While I was preparing my Social Media Week presentation last month I wanted to demonstrate the importance of creativity and creative strategy in social media. In order to do this I had to question whether we needed a new briefing method for social media in particular.
So I did a wee survey of a load of creatives I know, and they pretty much all came up with the same complaints about briefs and briefings. I found that the complaints encompassed all channels, and that ideas are ideas and the process is pretty much the same.
Here are those complaints, and some thoughts on how we can harness them to make better briefs and run better briefings, whatever you’re briefing for.
1. Why are we doing this?
A lot of the creatives I spoke to said they weren’t told what the point, the objective, of the exercise was, or where it fit into the bigger strategic picture. In digital we are often asked to implement Above The Line work online, and this hardly ever works out well if we have to lift it straight across. Online display advertising has to do something, in fact ‘display’ is a bit of a misnomer. It needs its own strategic thinking and infrastructure.
It has to lead to something; it has to engage, encourage/irresistibly invite participation. Setting up a Facebook page or building an app works on the same principle. This piecemeal/bandwagonesque approach to digital and social media still happens in some places, so I am told. We have to think about what the brief is for, what success looks like. Talk about the objective before you talk about the channel. Is what we have been asked to do the right thing? Involve your creatives in this discussion (with the client if possible,) and don’t be afraid to challenge your client.
2. What does the client expect?
Assuming that you’re happy with your client’s brief, you still need to communicate to your creative/designer what is in your client’s head. This might be that they really liked Brand X’s campaign, and want something like that, or it might be that they hated it and want to make sure they get the antithesis of that.
It could be more subtle than this, of course. It could be based on what ROI they are expecting, what conversion rate, in which case you really have to test, test and test your usability and make sure it’s going to tick all the right boxes… Communicating this to your designer will save you headaches later on, anyway. It’s not the same as doing what your client thinks they want (see point 1.)
3. What does the user get from this?
In the olden days the planner was the voice of the consumer in the agency. They should still perform this role and look at a client’s brief – and concepts developed from them – with the same hat on. They should help designers/creatives see things from the consumer’s point of view when design is taking place (as well as the client/account manager.) Helps to reinforce point 1 as well.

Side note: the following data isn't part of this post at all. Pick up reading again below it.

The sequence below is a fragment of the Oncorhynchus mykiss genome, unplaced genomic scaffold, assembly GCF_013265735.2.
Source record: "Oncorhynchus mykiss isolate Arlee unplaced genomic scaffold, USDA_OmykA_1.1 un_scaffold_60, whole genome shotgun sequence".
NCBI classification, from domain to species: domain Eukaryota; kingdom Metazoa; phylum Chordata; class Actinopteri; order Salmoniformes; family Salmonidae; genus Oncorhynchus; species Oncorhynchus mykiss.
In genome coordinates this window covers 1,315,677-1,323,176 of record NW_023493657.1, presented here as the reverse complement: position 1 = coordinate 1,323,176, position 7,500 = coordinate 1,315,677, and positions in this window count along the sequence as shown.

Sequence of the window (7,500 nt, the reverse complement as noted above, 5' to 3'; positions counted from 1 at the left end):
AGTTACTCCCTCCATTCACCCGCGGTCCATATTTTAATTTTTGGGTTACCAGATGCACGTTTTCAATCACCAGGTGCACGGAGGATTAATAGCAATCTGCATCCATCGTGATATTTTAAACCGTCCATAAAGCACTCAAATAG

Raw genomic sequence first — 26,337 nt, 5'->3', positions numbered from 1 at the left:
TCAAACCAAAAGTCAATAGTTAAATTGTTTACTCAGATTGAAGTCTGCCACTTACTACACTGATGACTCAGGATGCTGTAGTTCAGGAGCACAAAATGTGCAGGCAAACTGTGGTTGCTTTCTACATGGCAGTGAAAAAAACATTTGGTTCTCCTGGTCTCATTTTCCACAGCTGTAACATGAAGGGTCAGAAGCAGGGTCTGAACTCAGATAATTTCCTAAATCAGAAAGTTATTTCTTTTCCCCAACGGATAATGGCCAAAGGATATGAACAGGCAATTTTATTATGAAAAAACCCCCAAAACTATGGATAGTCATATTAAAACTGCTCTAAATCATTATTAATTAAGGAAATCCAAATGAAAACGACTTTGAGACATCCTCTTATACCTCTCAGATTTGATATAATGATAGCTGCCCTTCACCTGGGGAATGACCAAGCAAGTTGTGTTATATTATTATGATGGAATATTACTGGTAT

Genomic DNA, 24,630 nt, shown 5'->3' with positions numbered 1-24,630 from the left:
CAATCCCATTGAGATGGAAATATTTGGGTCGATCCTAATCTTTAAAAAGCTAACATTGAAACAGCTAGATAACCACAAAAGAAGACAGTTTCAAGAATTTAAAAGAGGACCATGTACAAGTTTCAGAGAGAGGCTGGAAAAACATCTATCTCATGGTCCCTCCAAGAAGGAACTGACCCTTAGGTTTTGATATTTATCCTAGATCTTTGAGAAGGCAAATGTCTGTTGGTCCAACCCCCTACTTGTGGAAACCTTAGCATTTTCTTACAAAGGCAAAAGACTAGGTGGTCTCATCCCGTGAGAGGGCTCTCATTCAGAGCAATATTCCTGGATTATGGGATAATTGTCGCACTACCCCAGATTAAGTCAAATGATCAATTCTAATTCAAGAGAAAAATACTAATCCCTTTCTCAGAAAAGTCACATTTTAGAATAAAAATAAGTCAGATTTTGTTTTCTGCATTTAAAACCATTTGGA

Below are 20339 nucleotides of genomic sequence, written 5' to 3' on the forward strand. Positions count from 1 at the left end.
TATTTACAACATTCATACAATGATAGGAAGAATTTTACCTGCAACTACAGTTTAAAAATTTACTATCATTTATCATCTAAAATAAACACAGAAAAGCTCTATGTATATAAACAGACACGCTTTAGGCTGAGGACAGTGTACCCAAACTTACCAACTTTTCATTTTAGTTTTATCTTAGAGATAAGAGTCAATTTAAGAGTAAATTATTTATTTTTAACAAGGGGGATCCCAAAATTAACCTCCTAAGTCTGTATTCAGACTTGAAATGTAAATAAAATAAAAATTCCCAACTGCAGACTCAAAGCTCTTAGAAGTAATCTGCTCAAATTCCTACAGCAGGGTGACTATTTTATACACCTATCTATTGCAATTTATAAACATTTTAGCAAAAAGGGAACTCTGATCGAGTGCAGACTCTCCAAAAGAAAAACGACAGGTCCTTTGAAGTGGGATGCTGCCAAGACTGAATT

4. You gave me too much/too little/confusing/irrelevant information
Creatives need information, but they need it sorted out for them. They need to know what the 1, 2, 3, most important things are, whether that’s about the market, the consumer, the product, whatever. They don’t need pages and pages of stuff. The more time you spend thinking about what your designer needs to do his or her thing without being confused, the better. Then you get the best out of their time.
5. This brief is just a copy of the client brief
I hate this. It makes me swear and stamp my feet when I hear about it. Sometimes a wee client brief for a banner or something like that comes in and it’s not thought of as important enough for its own thinking, so the brief is just copied and pasted across.
The thing is, a well executed, witty and effective little banner is a Thing of Great Beauty and deserves love and attention just like anything else. Give it the thinking time it deserves. I guarantee you will get better results.
The little things are the big things, as the wise man said.
6. I’ve been given too many directions
Creatives get really upset if everyone tries to get involved in their project. Protect them from committees and their opinions. Decide at the beginning who can give your designer feedback, and agree amongst everyone what direction you’re going to take things in. Then no one’s feelings are going to get hurt and you’ll get better work.
7. This isn’t the right briefing team
The schedule is a tyrant and sometimes the person who knows the brand best just isn’t free to do all the work on it. However, they should have time to sit in on the briefing and share their knowledge and thoughts on the brief. This helps a lot. They might know wee foibles in the brand guidelines or something about what the client likes/doesn’t like. Remember to involve them!
8. Are these the right details?
Apparently some people don’t get told what format the work is to be in, PSD or Flash number X or whatever. It’s not my field of expertise but it’s a big deal to designers and can save a whole load of hassle.
9. What requirements will restrict me?
Brand guidelines, templates, links to landing pages, use of language or whatever. They can all restrict what a designer can do, where the idea can come from.
10. Where is my creative freedom?
Finally, this question comes up. It’s funny that it comes last. In many ways it is the most important question. Issues 1-9 above often seem to restrict that freedom quite a lot, but with a good creative strategy – a good base of ideas – to work from, there should still be a lot of creative freedom.
I hope this helps. Some of it seems quite obvious but I know it can get a bit pushed to one side when people are under pressure. I’ve turned them into a quick checklist for the briefings I am involved in. It’s important to remember just how much a tiny bit of thinking time can save you in the long run.